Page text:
Mark Your Planner 26 27 28 29 30

Executive Editor Samantha Schott

11:30 a.m. to 1:00 p.m. Wesley Foundation BBQ Holloway Complex, Room B

11:00 a.m. to 1:00 p.m. 100 Cities Against Stoning Outside LAB

10:00 a.m. SPLASH Wesley Foundation Building

Web Editor Nathan Johnson

11:30 a.m. Big Success Event TCC and Union Lobby

4:00 p.m. W. Soccer vs. Miss Valley St. USM Soccer Complex

Managing Editor Meryl Dakin

12:00 p.m. Lunch BSU

Art Director Bryant Hawkins

7:00 p.m. Anime Club Meeting WSB 120

6:00 p.m. Back to School Cookout Ogletree Alumni House Phalen Courtyard

11:00 a.m. to 1:00 p.m. Recruitment PR Shoemaker Square, TCC and Union Lobby

Chief Designer Christopher Bostick

7:00 p.m. Centennial Dance Performance Mannoni Performing Arts Center

Webmaster Chris Greene

7:00 p.m. Volleyball vs. Nicholls St. Reed Green Coliseum

7:00 p.m. Centennial Dance Performance Mannoni Performing Arts Center

Los Angeles Times Daily Crossword Puzzle

Writers Jonathan Andrews Earvin Hopkins Stormy Speaks Ashlyn Ervin Ashton Pittman Cade Morrow Hannah Jones Mary Margaret Halford Michelle Holowach Deonica Davis Sarah Rogers Photographers Jordan Moore Adam Rittenhouse Myesha Arrington Dusty Mercier

Find us online at The Student Printz is published every Tuesday and Thursday during the fall and spring semesters. Signature Offset of Hattiesburg provides printing services. Opinions expressed in The Student Printz are those of the writer and not necessarily those of The Student Printz, its publications manager, USM, the Board of Trustees of State Institutions of Higher Learning or the USM Board of Student Publications. Executive Editor 601.266.6431 Publications Manager 601.266.6746 Advertising Manager 601.266.5188 Advertising e-mail


1 Moved on all fours 6 “Snow” veggie

7:30 p.m. Owen Rockwell Percussion Recital Mannoni Performing Arts Center

7:00 p.m. Volleyball vs. Kennesaw St. Reed Green Coliseum

Publications Manager Maggie Williams

Designers Lisa Gurley Taylor Fesenmeier

11:00 a.m. to 1:00 p.m. Recruitment PR Shoemaker Square, TCC and Union Lobby

9 Action film high point 14 Break off completely 15 Select, with “for” 16 Like Cheerios

17 Open-mouthed 18 Watch or clock 20 Second floor of a home, say 22 Your and my 23 John who played Basil Fawlty 24 QVC competitor 25 Town, informally 26 Animal fat 27 Keats or Yeats 29 Brighton buddy 30 Ear: Pref. 31 Ernie’s Muppet pal 32 Amt. still owed 33 With 35-Across, real McCoy 35 See 33-Across 39 Got ready for a lap dog 40 Ink stain 41 Accelerate, with “up” 42 Gets nosy 45 Bump off 46 Arrived 47 Swedish soprano Jenny 48 Tyrannosaurus __ 49 Element used in dating rocks 51 Actress Gardner 52 Where to begin adding numbers 54 Daily publication where you’d read the ends of 18-, 20-, 33/35- and 52-Across

56 Microwave alerts 58 Speechify 59 Perrier, to Pierre 60 Cybercommerce 61 Justin Timberlake’s boy band 62 AAA suggestion 63 Aromatic compound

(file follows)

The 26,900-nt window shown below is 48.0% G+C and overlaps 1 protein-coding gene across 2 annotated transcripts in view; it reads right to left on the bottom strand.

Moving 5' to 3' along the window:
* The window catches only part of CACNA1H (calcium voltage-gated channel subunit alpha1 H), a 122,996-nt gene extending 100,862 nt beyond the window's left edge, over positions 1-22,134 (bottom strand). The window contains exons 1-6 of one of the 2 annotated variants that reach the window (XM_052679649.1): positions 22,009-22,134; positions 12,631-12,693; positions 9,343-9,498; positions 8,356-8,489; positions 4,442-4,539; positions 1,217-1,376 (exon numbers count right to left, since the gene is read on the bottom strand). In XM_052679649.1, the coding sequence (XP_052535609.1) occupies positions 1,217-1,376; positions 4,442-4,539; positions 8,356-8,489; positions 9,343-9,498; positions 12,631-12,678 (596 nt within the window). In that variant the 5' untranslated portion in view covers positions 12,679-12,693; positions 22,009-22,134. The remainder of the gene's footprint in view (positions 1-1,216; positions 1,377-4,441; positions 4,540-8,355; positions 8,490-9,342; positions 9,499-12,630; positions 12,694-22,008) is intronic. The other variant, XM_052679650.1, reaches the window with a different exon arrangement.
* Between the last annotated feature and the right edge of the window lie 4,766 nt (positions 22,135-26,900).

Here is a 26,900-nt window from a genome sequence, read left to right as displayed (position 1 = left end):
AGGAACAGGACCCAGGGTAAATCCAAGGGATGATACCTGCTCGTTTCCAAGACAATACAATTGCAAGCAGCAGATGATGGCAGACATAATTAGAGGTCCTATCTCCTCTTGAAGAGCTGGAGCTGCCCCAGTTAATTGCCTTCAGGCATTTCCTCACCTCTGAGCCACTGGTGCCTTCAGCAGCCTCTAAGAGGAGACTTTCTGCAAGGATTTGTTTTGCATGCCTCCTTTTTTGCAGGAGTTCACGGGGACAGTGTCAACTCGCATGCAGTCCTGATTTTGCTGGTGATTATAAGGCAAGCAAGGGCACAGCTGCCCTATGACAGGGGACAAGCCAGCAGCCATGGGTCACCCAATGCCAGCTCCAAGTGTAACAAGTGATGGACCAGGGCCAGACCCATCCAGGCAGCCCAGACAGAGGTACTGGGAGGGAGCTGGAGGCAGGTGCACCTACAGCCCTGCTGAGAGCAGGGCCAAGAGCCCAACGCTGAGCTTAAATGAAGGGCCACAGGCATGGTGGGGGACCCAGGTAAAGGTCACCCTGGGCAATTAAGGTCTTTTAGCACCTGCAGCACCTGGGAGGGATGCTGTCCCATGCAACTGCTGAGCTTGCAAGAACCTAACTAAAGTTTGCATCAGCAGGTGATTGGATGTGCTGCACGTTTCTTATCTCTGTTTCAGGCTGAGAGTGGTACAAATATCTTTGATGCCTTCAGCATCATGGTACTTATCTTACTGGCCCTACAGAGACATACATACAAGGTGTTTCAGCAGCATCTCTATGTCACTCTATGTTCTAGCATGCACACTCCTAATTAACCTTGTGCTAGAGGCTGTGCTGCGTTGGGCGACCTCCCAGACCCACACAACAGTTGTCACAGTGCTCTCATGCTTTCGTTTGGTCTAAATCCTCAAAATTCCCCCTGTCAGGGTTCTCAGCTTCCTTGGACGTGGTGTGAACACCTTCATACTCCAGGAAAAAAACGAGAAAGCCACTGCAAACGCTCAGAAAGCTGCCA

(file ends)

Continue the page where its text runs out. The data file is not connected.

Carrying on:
1 Civil War org. 2 Control, as temperature 3 Argentine leader played by Madonna 4 Livened (up) 5 Ancestral diagrams 6 Pans partner 7 Nickname 8 Maximally 9 Xerox 10 See 25-Down 11 Enjoyed a diner 12 Tie tightly 13 Pizazz 19 Directional suffix 21 Regret one’s sins 23 Drain obstruction 25 With 10-Down, “South Pacific” song 28 Calif. neighbor 29 Damon of “Good Will Hunting” 31 Skewed view 32 “Bucking” horse 34 Secondhand 35 Baba who stole from thieves 36 Dungeness delicacy 37 Tart dessert 38 All square 40 Costlier ballpark spot 42 Expect to happen 43 Funny Joan 44 Sort of 45 Farther below the water’s surface 46 Salad oil bottles 48 Cell “messenger,” briefly 50 “Who’s Afraid of Virginia Woolf ?” playwright 52 Oil cartel acronym 53 Nikki Sixx/Tommy Lee group Mötley __ 55 RR depot 57 35mm camera type

Thursday, August 26, 2010


Page 3

Katrina: five years later Gulf coast

Katie Carter/ Vicksburg Post

A young man sits on the sea wall on Front Beach in Ocean Springs only about one block from my house. Even though the water had washed away the Biloxi bridge nearby, my mother’s house miraculously survived with only wind damage to the roof.

A former Printz photo editor reflects on her experience Katie Carter Guest Writer Five years ago today, I was a sophomore photojournalism student from Ocean Springs, Miss., sitting in Maggie Williams’ reporting class in Southern Hall. The semester had just begun and Maggie was talking about what makes the news news. She had written three names on the board and asked the class if anyone knew what they were. At this point, I was more worried about the Andrew Bird concert I was going to at the House of Blues in New Orleans that night than any people in the news. Someone in class raised a hand and said Katrina was a hurricane in the Gulf of Mexico. I’m from the Mississippi Gulf Coast and never evacuated for a single hurricane growing up. So, I went to New Orleans that night, not realizing it was the last time I